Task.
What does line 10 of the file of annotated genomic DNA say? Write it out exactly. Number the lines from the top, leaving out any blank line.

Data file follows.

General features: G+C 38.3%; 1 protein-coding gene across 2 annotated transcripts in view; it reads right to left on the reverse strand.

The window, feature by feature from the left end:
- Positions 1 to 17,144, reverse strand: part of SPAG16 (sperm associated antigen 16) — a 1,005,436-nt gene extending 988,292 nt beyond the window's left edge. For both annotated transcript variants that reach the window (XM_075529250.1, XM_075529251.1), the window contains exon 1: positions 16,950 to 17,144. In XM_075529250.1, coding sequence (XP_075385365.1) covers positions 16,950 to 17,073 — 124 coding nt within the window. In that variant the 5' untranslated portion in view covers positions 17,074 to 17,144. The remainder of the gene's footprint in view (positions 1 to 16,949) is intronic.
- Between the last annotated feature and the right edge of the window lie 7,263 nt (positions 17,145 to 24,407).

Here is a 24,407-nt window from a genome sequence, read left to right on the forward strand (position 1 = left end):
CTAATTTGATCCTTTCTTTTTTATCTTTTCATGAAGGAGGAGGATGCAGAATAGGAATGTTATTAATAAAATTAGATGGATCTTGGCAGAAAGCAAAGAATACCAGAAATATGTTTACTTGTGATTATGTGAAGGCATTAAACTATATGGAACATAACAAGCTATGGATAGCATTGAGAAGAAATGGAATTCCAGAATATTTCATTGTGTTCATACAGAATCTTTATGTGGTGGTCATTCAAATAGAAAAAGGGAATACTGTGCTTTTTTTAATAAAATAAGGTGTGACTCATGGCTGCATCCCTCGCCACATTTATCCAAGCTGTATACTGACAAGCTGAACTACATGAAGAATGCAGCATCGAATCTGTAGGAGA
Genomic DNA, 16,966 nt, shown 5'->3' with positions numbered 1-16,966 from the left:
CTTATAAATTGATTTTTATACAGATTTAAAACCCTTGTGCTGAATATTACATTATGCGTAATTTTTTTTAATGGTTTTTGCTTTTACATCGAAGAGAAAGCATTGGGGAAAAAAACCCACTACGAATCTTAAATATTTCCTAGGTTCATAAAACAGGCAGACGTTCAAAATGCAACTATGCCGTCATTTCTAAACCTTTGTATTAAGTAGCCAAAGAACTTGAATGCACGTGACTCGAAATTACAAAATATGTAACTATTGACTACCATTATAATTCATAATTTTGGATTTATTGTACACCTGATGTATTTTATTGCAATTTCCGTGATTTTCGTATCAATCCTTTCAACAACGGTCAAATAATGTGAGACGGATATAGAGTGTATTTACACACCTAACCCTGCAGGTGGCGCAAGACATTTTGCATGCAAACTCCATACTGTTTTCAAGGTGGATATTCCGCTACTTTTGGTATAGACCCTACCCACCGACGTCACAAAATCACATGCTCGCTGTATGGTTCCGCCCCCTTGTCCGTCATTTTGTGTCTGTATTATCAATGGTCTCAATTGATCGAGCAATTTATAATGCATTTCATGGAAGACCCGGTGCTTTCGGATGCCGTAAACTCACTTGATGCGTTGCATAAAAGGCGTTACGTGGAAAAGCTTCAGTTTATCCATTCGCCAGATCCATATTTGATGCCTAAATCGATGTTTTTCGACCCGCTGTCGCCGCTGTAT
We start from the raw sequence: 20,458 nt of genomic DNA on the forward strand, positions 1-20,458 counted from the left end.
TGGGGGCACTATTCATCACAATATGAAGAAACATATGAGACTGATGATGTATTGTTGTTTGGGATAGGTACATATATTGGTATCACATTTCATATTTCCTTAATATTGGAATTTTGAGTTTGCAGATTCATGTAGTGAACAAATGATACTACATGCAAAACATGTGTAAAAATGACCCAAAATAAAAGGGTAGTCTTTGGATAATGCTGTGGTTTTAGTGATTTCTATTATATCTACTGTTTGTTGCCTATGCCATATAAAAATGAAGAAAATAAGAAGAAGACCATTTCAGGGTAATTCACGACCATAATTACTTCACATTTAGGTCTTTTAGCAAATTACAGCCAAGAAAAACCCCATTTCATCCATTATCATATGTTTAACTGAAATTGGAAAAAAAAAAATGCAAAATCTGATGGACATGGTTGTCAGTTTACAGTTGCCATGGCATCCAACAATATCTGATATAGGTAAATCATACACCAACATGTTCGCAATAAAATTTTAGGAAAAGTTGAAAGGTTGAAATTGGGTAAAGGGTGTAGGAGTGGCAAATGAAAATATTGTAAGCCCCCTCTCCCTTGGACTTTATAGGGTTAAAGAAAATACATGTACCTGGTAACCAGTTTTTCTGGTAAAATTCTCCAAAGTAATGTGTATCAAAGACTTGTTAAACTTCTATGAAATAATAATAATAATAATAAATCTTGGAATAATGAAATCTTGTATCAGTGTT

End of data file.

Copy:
TGGGGGCACTATTCATCACAATATGAAGAAACATATGAGACTGATGATGTATTGTTGTTTGGGATAGGTACATATATTGGTATCACATTTCATATTTCCTTAATATTGGAATTTTGAGTTTGCAGATTCATGTAGTGAACAAATGATACTACATGCAAAACATGTGTAAAAATGACCCAAAATAAAAGGGTAGTCTTTGGATAATGCTGTGGTTTTAGTGATTTCTATTATATCTACTGTTTGTTGCCTATGCCATATAAAAATGAAGAAAATAAGAAGAAGACCATTTCAGGGTAATTCACGACCATAATTACTTCACATTTAGGTCTTTTAGCAAATTACAGCCAAGAAAAACCCCATTTCATCCATTATCATATGTTTAACTGAAATTGGAAAAAAAAAAATGCAAAATCTGATGGACATGGTTGTCAGTTTACAGTTGCCATGGCATCCAACAATATCTGATATAGGTAAATCATACACCAACATGTTCGCAATAAAATTTTAGGAAAAGTTGAAAGGTTGAAATTGGGTAAAGGGTGTAGGAGTGGCAAATGAAAATATTGTAAGCCCCCTCTCCCTTGGACTTTATAGGGTTAAAGAAAATACATGTACCTGGTAACCAGTTTTTCTGGTAAAATTCTCCAAAGTAATGTGTATCAAAGACTTGTTAAACTTCTATGAAATAATAATAATAATAATAAATCTTGGAATAATGAAATCTTGTATCAGTGTT